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MUSIC

Stephen Dankner's Symphony No. 7
8 p.m. Thu. & Sat., May 11 & 13
First Baptist Church, 5290 Canal Blvd., 523-6530

The Louisiana Philharmonic Orchestra, led by conductor Klauspeter Seibel (pictured, left), presents the world premiere of resident composer and New Orleanian Richard Dankner's Symphony No. 7 and Ernest Bloch's Schelomo . Dankner has waited three years to present his seventh symphony, which he composed in 2003. The symphony is the fourth and final piece in a series of compositions by Dankner (pictured, middle) that explore Jewish themes. Here, Dankner's music expresses the emotional power of the mystical aspects of Judaism as represented in the Kabbalah. The piece also includes one section of singing derived from Yom Kippur prayer books and will be sung by Shaon Sims and Amy Van Rockel. The other piece on the bill, Schelomo , composed by Bloch in 1916, also has a Jewish theme. Bloch was a Switzerland native who came of age during World War II in Europe. In Schelomo , he uses the distinct sound of the violoncello to convey the musical setting of the book of Ecclesiastes. Tickets $30.— Samuel H. Winston

MUSIC

New Orleans Suite
2:30 p.m. Sat., May 13
NOCCA/Riverfront, Lupin Hall, 2800 Chartres St., 940-2854; www.nocca.com

New Orleans Center for Creative Arts/Riverfront and the Greater New Orleans Youth Orchestra (GNOYO) present the premiere of an original musical composition, New Orleans Suite , by New Orleans native Michael Rihner (pictured). Rihner, a teacher in the NOCCA/Riverfront music department since 1997, has created a musical suite inspired by the rich landscape of New Orleans tailored specifically for the GNOYO. It is a creative musical journey that begins with "Afternoon in the Park," followed by a short and fast "Street Car Ride" that takes the audience to the CBD. A brief "Riverboat Cruise" floats the audience down to a lyrical "Bayou Ballade" and, finally, to the joyous "French Quarter Parade." Rihner had this production in the works before Hurricane Katrina but says it has an even deeper significance now. Donations accepted. — Winston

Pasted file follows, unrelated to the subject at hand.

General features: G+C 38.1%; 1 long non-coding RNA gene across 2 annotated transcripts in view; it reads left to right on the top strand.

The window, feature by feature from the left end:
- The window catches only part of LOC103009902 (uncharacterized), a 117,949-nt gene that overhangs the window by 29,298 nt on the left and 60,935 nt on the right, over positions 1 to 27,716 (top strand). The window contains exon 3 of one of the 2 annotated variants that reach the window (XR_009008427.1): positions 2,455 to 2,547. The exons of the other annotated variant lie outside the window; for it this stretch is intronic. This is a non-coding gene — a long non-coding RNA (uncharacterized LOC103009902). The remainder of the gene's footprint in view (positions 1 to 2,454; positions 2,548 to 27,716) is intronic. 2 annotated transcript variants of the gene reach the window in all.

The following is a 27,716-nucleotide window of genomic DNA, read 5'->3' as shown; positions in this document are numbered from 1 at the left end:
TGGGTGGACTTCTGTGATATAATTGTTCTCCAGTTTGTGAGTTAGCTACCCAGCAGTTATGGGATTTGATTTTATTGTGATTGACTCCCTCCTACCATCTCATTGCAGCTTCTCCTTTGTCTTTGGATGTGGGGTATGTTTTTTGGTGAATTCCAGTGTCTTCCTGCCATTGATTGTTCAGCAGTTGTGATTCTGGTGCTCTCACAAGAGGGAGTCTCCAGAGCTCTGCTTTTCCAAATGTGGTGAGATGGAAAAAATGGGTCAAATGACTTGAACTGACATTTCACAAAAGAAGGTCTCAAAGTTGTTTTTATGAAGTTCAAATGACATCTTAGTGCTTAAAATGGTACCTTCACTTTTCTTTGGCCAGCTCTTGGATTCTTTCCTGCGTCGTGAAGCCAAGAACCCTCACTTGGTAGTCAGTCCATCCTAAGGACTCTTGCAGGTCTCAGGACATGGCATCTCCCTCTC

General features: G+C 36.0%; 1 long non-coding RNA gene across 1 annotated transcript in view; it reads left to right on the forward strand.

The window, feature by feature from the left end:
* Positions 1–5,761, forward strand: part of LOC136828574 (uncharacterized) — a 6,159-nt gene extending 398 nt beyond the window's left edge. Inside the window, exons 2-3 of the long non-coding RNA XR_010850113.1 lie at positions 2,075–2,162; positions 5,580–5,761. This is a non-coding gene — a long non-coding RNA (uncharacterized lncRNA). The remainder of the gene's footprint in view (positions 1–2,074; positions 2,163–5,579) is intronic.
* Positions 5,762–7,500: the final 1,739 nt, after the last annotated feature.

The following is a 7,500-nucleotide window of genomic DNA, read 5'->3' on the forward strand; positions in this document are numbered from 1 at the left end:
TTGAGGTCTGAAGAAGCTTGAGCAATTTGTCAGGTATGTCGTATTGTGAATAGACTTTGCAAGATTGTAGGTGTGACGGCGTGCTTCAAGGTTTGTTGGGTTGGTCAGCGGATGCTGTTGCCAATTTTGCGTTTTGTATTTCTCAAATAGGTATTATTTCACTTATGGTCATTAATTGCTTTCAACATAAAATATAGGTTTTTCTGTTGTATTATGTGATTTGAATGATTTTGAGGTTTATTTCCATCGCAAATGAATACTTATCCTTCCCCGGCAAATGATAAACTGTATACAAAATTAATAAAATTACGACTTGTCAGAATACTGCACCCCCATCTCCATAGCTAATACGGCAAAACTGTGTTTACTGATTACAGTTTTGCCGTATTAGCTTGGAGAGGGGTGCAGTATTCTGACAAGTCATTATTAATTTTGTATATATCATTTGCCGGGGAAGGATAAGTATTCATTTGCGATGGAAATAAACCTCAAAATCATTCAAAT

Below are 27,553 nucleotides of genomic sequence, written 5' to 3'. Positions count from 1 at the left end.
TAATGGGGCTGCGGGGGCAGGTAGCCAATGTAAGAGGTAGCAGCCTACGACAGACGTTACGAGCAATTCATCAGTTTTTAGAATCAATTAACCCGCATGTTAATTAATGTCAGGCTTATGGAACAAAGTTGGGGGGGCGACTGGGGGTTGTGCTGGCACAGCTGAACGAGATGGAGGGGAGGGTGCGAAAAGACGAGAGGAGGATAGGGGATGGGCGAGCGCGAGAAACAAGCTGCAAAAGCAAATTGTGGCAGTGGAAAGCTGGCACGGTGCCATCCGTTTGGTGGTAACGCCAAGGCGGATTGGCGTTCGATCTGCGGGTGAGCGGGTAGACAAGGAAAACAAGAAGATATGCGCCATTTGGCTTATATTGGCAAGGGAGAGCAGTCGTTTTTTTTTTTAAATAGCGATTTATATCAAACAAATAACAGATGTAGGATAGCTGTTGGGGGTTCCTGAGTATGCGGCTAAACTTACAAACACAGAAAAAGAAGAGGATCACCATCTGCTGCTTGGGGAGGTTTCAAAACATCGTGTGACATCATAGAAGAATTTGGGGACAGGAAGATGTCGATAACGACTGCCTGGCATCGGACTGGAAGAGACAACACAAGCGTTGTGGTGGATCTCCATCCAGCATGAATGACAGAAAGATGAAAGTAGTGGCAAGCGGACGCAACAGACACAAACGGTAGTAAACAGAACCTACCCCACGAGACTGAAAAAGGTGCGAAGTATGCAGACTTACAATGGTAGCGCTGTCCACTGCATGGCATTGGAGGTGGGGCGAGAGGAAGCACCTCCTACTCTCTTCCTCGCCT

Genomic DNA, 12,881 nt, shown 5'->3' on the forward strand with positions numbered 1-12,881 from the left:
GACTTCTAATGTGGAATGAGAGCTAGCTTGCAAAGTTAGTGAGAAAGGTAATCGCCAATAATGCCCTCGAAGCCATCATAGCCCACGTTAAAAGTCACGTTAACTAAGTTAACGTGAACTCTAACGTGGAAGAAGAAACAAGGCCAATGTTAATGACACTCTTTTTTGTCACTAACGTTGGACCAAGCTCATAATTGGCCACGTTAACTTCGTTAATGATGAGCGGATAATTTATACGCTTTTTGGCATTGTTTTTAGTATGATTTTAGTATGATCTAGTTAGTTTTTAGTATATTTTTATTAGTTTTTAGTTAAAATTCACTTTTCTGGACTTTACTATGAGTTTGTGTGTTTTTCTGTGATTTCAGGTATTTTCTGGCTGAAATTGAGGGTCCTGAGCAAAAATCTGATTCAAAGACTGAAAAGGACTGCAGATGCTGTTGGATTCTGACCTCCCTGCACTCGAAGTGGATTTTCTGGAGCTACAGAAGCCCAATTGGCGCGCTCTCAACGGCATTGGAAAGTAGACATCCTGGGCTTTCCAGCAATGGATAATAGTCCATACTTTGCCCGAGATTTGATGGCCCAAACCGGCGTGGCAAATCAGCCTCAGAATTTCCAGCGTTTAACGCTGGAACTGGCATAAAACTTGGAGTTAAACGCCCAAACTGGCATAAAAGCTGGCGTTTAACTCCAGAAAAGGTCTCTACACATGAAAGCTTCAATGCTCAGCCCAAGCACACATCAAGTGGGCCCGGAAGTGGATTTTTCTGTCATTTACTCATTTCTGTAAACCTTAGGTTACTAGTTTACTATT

EVENTS

Mother's Day at Audubon Zoo
Noon Sun., May 14
Audubon Zoo, 6500 Magazine St., 581-4629; www.auduboninstitute.org

In case you missed her at Jazz Fest last weekend, Irma Thomas once again provides mothers and those who honor them the annual treat of seeing the Soul Queen of New Orleans perform at the zoo. Thomas has managed to maintain a presence in post-Katrina New Orleans despite personal setbacks including the flooding of her home and nightclub. After moving with her husband to a temporary home in Gonzales, she performed alongside fellow New Orleans music ambassadors at the Big Easy Benefit concert and at this year's Grammy awards. In addition, she just recently released a new album, After the Rain (Rounder), a fitting title in post-Katrina New Orleans in addition to referencing her classic song "It's Raining." The album, 46 years after her first recording, is Thomas' most encompassing musical effort. She has included several guest performers from Louisiana including keyboardists David Torkanowsky and David Egan. Hammond B-3 wiz Joe Krown will open up for Thomas this Sunday at Audubon. (For an extended interview of Irma Thomas with Scott Jordan, see this week's cover story.) Free admission for mothers, $12 adults, $9 seniors, $7 children 2-12. — Winston


STAGE

Parsons Dance Company
7:30 p.m. Wed.-Thu, May 10-11
Tulane University, Dixon Hall, 522-0996; www.nobadance.com

A true sign of a city's welfare is the status of its arts programs, which is why it is great to see New Orleans Ballet Association (NOBA) make its post-Katrina debut with two renowned dance companies coming to town in the Parsons Dance Company this week and the Joffrey Ballet later this month. Both companies were scheduled to perform at the Mahalia Jackson Theatre of the Performing Arts this past fall; however due to damage to the venue, the performance was cancelled. The Parsons Dance Company, led by choreographer David Parsons, brings its larger-than-life physicality, wit and exuberance. The dancers will perform "In the End," a theatrical, full-throttle piece set to music by the Dave Matthews Band; "Wolfgang," a tribute to Mozart that showcases the company's astonishing ability to make constant motion seem effortless; and "Caught," Parsons' signature work that features athleticism and special effects that wow audiences. In addition, the Joffrey Ballet, accompanied by the Louisiana Philharmonic Orchestra, is one of the world's finest classical ballet companies and will feature Sir Frederick Ashton's "The Dream," a story ballet based on William Shakespeare's classic comedy of love and mischief to the music of Felix Mendelsshon as well as several other pieces that will all contain a Russian folk dance flavor. Tickets range from $25-$65 and can be purchased through Ticketmaster (522-5555 or www.ticketmaster.com). — Winston

click to enlarge LOIS GREENFIELD
  • Lois Greenfield
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